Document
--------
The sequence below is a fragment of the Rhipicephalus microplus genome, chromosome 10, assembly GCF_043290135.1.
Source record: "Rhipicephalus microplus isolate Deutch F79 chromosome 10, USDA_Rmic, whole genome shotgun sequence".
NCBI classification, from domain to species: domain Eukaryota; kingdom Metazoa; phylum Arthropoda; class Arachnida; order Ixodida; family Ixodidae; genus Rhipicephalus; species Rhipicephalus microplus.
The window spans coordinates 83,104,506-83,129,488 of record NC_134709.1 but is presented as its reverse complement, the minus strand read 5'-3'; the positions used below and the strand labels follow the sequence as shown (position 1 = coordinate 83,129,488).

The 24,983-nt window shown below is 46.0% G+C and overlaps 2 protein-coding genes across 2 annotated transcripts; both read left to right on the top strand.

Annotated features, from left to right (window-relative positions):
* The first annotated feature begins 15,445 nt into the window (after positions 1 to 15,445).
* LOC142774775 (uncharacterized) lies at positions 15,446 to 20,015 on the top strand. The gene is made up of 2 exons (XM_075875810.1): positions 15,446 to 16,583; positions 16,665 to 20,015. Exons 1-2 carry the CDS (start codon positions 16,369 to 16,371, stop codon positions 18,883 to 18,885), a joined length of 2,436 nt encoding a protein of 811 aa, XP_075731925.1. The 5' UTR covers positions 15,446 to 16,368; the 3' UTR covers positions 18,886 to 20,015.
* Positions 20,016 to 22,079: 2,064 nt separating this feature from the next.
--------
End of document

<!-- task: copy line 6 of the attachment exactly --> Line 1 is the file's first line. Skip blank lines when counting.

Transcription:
Annotated features, from left to right (window-relative positions):